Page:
Adiga was then convicted of murder by Justice Wilson Kwesiga and sentenced to life imprisonment on July 29th 2010. However, Adiga through his lawyer John Patrick Adar appealed against the sentence based on four grounds.
Deputy Chief Justice Richard Buteera.
The Court of Appeal in Lira has set free Johnson David Adiga, more
than 10 years after he was sentenced to life imprisonment by the High Court in
Adiga is alleged to have murdered Dorcus Enjekia on November 4th 2002
while in Drimindra village in Arua District and dumped the body at Micu River.
Adiga was then convicted of murder by Justice Wilson Kwesiga and
sentenced to life imprisonment on July 29th 2010.
However, Adiga through his lawyer John Patrick Adar appealed
against the sentence based on four grounds.
The first ground was that the trial judge Kwesiga erred
in law when he failed to sum up the law and evidence to the assessors which led
to a miscarriage of justice.
According to section 82 of the trial on Indictment Act, the judge is
supposed, to sum up, the law and the evidence in the case to the assessors and
that though the judge is not bound by the assessor's opinion the provision is
couched in a mandatory manner. The lawyer argued that this forms part and
parcel of the right to a fair hearing.
Adiga’s second ground of appeal was that the judge failed to adequately
evaluate the evidence as a whole regarding the charge and caution statement and
a result came to the wrong decision.
Adiga through his lawyers argued that he
never made a charge and caution statement yet the prosecution presented one and
the judge accepted it.
Court also heard that the judge erred in law when he failed to
properly evaluate the contradictions in the evidence of one of the witnesses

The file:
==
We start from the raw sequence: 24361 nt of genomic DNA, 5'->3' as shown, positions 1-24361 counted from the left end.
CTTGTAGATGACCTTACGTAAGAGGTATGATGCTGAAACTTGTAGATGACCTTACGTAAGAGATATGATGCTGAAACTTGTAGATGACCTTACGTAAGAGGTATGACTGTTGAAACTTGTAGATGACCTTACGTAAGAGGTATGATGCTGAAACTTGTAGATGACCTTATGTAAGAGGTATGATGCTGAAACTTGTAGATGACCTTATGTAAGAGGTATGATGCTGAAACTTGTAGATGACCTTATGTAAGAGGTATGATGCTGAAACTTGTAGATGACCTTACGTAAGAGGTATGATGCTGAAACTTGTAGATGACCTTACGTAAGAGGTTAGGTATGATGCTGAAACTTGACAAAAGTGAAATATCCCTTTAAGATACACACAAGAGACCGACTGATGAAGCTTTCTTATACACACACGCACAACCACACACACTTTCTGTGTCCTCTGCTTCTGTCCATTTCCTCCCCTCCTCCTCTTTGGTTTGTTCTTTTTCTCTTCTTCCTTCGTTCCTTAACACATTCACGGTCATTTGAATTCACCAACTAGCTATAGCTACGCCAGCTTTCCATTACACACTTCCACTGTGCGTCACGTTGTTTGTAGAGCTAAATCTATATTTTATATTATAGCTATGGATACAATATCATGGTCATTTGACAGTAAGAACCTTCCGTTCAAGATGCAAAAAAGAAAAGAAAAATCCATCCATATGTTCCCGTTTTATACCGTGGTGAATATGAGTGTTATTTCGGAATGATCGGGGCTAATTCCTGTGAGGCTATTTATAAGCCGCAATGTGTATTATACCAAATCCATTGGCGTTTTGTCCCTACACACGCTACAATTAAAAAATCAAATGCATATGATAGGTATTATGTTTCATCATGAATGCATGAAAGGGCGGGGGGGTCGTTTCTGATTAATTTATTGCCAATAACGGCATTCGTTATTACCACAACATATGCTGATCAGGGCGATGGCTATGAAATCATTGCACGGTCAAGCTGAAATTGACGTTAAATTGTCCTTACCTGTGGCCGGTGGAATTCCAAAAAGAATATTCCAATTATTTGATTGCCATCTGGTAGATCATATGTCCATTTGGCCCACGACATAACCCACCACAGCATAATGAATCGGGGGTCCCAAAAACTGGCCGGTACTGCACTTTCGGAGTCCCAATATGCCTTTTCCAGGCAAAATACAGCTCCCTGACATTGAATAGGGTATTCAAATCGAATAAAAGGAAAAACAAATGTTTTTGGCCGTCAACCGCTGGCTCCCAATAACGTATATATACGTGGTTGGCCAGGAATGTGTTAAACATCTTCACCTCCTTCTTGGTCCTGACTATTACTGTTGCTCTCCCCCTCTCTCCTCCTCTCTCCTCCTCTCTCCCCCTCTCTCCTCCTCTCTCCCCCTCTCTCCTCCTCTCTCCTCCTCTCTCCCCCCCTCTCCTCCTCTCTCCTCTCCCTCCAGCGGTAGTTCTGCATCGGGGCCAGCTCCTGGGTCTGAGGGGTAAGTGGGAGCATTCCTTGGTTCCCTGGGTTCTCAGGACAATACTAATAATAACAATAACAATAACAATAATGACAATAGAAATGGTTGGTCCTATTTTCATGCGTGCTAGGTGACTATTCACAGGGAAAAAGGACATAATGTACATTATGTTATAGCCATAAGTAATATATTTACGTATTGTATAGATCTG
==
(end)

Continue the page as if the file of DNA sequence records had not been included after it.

which were major and pointing to deliberate falsehood and hence came to a wrong
Adiga also argues that the judge passed a sentence that was harsh
and excessive as to amount to a miscarriage of justice.
In their judgement dated February 25 2021, a panel of three justices
comprising of Deputy Chief Justice Richard Buteera, Justice Hellen Obura
and Remmy Kasule found that indeed there was no record that the trial
judge had summed up the assessors.
"We agree with both counsel that this provision as couched in mandatory
terms and that the failure of the learned trial judge to adhere to it rendered
the trial a nullity and thus occasioned a miscarriage of justice. " reads
the decision in part.
The panel also found that indeed the appellant had told the trial
judge in the High Court that he had not made a statement. The judge too agreed
that Adiga had raised the matter.
According to the panel, the judge should have conducted a trial to
ascertain whether what Adiga was saying was true or not before they could
continue with the main trial.
The panel further faulted the judge for failing to assess the
statement issued by the prosecution and weigh it against Adiga's denials. The
panel says this was a fatal omission.
"It is, therefore, our conclusion that the findings of the
learned trial judge should be quashed and the sentence set aside based on these
irregularities, and we so order", they said.
The panel found no point in considering the other two grounds. They declined to
order for a re-trial as had been asked by the prosecution and consequently
ordered for the immediate release of Adiga who appeared via video conferencing
during the case hearing due to measures aimed at mitigating the spread of COVID-19.